Time is Everything

Discussion in 'Fish' started by catchemsmokem, Dec 4, 2014.

  1. catchemsmokem

    catchemsmokem Newbie

    OK, here's a question.  Got me two nice Lake Erie Steelhead today (12/4/2014), brought them home, steaked them and now they are sitting in the brine.  I usually brine my Steelhead for at least 24 hours, then an hour of drying time, then a good 4-5 hours in the Smoker.  No problem, but "there's a problem".  Forgot about my schedule and right when they should be coming out of the brine, seasoned, dried and place in the smoker, I will not be home (previous schedule), so no time to put in the smoker.  So, my question(s):

    Q.  Can they stay in the brine longer and if so How Long?

    A. 

    Q.  Can I bring them out of the brine (I'll be home after the 24 hr.s) and simply season and place them in the refrigerator and smoke the next day?

    A.

    Appreciate any ones opinion.

    Thanks
     
  2. JMHO opinion. I've smoked a LOT of salmon, not steelhead, but I would remove them from the brine, give em a cold rinse then store in the fridge overnight should be no problem. I've done it with salmon and noticed no ill effects. When ready to smoke em ya probably know this but it's good to pat dry with paper towel and let em air dry for an hour or so to develop a pelicle.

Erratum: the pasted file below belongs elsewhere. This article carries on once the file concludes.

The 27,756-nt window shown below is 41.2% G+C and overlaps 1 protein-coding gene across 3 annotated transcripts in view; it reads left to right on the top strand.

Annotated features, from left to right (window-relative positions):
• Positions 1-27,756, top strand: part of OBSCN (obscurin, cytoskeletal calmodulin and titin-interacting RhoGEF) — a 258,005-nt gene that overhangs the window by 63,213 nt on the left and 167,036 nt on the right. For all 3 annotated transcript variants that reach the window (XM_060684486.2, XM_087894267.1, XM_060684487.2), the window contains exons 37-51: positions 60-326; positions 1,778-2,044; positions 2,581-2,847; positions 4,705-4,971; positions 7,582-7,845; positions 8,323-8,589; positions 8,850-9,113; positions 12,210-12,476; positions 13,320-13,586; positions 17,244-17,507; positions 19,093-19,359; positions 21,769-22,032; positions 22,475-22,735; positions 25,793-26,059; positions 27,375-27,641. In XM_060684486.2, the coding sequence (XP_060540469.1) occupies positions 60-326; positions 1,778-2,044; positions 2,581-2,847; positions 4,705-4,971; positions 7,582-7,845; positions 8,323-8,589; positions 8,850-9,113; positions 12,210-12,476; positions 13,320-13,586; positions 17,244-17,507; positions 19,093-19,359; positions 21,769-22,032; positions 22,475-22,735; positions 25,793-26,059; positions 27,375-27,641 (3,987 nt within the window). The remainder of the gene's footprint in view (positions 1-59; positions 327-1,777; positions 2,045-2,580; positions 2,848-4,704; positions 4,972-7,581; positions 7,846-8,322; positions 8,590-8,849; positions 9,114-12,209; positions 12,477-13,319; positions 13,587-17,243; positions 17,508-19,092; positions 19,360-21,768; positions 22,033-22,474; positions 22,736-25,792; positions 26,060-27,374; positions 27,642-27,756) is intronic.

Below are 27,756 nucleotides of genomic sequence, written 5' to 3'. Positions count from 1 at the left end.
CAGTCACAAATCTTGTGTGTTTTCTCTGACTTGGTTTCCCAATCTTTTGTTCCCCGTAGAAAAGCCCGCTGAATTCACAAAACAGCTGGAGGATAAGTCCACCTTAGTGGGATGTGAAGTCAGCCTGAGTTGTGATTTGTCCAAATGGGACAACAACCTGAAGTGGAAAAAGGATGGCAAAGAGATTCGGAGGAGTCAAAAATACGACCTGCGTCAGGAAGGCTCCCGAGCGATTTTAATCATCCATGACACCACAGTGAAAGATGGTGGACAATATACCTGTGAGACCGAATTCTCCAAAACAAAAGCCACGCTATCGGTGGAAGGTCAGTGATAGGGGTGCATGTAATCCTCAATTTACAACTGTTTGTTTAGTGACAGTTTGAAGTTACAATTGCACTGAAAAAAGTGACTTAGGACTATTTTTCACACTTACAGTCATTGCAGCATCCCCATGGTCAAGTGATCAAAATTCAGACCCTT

Like to see some pics if ya can as things unfold. Happy Smokin' ! - Ed
     
  3. catchemsmokem

    catchemsmokem Newbie

    Well, your the first to reply and I couldn't wait so I did take them out of the brine, patted them down then stuck them back in the fridge until the next day, over night.  I then did my typical seasoning (hunks of Garlic sliced and inserted in the meat + pepper, sea salt and basil)., Stuck them in the pre-heated smoker (Masterbuilt)  for 4 hours, one tray of apple wood.  Did something a little different this time;  I took a bottle of "Hard Apple Cider" and poured it into the drip/water tray during the entire 4 hours smoking time.  This may be the reason why the fish came out a little, not too much but a little moist than I and others in my family